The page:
Green stars as Gord Brody, a 28 year-old slacker who finally leaves home to go to Hollywood and pursue is dream of working as a cartoon animator. Of course, making it as an artist is not that easy, and Gord finds himself rejected by a studio executive (Anthony Michael Hall) and stuck in a cheese sandwich factory, a dead-end job if there ever was one. So he returns to Portland and moves back in his parents’ basement, much to the disenchantment of his father (Rip Torn). Dad wants him to get a job, but Brody prefers to take it easy drawing his “doodles”, skateboarding with his best buddy (Harland Williams) and hanging with his wheelchair-bound rocket scientist girlfriend (Marisa Coughland). Henceforth begins a war between father and son where no blow is too low, be it destroying Gord’s skateboard ramp or denouncing Daddy as a child molester who fingered younger brother Freddy (Eddie Kaye Thomas) – hence the title.

“We got the idea of writing our own comedy that would be a mockery of conventional comedies.” – Tom Green

The film starts off with a familiar tone, that of many an ’80s teen comedy, with an early scene showing Gord skateboarding through a shopping mall while a security guard chases him. Then his parents wave him goodbye as he leaves home, and then… He stops his car by a farm, runs up to a horse, grabs its erect penis and starts jerking it vigorously! How many ’80s comedies provide such a sight? Right there, you know if this movie is for you. Unsurprisingly, many people aren’t interested in a picture featuring interspecies hand-jobs.

For instance, if you look it up on Rotten Tomatoes, you’ll see that “Freddy Got Fingered” has received nearly nothing but brutally negative reviews. To many a film reviewer, it seems this is the bottom of the barrel and then some. James Berardinelli wrote that he has “gotten better entertainment value from a colonoscopy”. Owen Gleiberman not only panned the movie but went on to write that Green had “a hyperactive computer addict’s stringbean body, a wimp’s receding profile (his goatee seems to be shouting, “I know I’m here to fill out this guy’s loser face!”), and the rabid, staring eyes of a deranged lizard.” It culminated with the film “winning” five Razzie awards, including Worst Picture of 2001.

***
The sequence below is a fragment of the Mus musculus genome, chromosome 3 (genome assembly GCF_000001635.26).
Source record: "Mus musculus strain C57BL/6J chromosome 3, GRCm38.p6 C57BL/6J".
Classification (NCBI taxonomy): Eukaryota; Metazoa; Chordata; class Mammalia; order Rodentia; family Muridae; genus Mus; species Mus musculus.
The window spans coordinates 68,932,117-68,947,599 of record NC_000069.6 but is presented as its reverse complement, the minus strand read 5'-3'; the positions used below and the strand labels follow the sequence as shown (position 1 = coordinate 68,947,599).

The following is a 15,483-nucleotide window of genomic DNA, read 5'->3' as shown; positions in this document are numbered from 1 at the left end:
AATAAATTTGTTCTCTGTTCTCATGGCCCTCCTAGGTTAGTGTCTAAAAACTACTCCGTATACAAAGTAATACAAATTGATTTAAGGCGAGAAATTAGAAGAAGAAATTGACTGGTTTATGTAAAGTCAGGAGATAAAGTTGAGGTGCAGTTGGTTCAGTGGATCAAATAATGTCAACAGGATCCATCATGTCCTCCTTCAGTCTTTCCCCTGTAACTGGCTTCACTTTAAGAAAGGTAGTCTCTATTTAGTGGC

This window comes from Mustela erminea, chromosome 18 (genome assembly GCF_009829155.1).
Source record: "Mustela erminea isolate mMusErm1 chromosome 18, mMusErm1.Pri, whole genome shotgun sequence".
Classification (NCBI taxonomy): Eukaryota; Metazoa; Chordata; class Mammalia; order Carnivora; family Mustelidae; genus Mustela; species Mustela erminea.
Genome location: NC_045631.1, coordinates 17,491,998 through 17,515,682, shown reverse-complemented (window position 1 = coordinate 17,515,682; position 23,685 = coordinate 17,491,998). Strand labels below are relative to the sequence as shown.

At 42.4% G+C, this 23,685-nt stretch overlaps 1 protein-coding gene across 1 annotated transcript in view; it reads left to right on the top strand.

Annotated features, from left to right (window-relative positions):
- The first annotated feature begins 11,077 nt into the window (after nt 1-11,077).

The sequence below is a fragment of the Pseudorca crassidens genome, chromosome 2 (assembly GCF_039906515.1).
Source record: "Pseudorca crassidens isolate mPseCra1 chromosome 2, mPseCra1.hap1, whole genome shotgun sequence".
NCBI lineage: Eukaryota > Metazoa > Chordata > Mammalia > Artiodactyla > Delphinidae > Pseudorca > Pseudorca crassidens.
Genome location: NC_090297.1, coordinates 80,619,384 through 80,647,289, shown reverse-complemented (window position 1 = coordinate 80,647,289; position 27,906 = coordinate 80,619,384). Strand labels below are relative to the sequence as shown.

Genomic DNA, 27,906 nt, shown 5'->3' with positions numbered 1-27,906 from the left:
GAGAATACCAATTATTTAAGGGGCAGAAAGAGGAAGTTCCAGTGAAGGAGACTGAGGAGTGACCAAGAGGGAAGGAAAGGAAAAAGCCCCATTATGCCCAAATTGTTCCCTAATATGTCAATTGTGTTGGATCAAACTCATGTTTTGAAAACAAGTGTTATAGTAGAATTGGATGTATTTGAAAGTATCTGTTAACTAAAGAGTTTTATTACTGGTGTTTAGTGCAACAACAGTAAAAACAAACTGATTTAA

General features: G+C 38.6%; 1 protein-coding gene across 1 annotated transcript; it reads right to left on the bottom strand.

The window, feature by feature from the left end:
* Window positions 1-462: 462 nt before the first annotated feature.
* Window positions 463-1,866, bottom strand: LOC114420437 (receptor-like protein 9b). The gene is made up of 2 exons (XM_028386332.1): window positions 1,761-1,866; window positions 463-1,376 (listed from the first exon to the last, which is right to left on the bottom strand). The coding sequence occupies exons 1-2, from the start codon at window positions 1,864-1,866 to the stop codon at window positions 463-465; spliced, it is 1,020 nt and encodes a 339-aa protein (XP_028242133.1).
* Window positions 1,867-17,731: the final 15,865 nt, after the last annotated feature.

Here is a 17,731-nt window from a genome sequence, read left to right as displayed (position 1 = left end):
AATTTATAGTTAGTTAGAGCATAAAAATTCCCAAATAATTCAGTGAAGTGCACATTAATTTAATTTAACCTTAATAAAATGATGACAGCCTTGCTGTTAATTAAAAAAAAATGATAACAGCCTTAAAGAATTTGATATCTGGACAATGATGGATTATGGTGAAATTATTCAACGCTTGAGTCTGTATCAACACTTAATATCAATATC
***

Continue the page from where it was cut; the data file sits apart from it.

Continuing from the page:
Well, I beg to differ. Yes, Tom Green’s directorial debut is juvenile, vulgar, generally sloppily crafted, offensive and thoroughly idiotic. Then again, it’s one the most hilarious movies I’ve seen in recent years, and Green is rivetingly grotesque. Critic Roger Ebert loathed the film but accurately described it as a “milestone of neo-surrealism”. Indeed, for every gross-out scene involving a bloody deer carcass or whatnot, we get delightfully absurd moments like Green playing keyboards with strung up sausages or the “backwards man”.

I truly believe writer-director-star Tom Green has done something special here. Even if you don’t find his humor funny, his film is still spectacularly offbeat. There’s all this weird and weirder stuff that keeps happening. But then again, it actually holds itself, there IS a story. A nice story, about a man-child who wants to be an artist but whose ambitions are squashed by his father, who wants him to quit dreaming and get a job. There’s even a love story, and it’s actually sweet how Betty inspires Gordy to not give up. Of course, all this generally degenerates into insanity, but this is a Tom Green movie after all!

“It was vaguely autobiographical and vaguely nonsensical at the same time. The main character is a small-town boy from Oregon, not Canada, who tries to prove himself to his dad by coming to L.A. to make it as an animator, not a comedian.” – Tom Green

Another thing that’s notable is how personal a film this is. On the DVD commentary, Green talks about how he really does love skateboarding and flipping creamers (!) and how he had to move back into his parents’ basement when he was struggling to find a way to get paid to be stupid.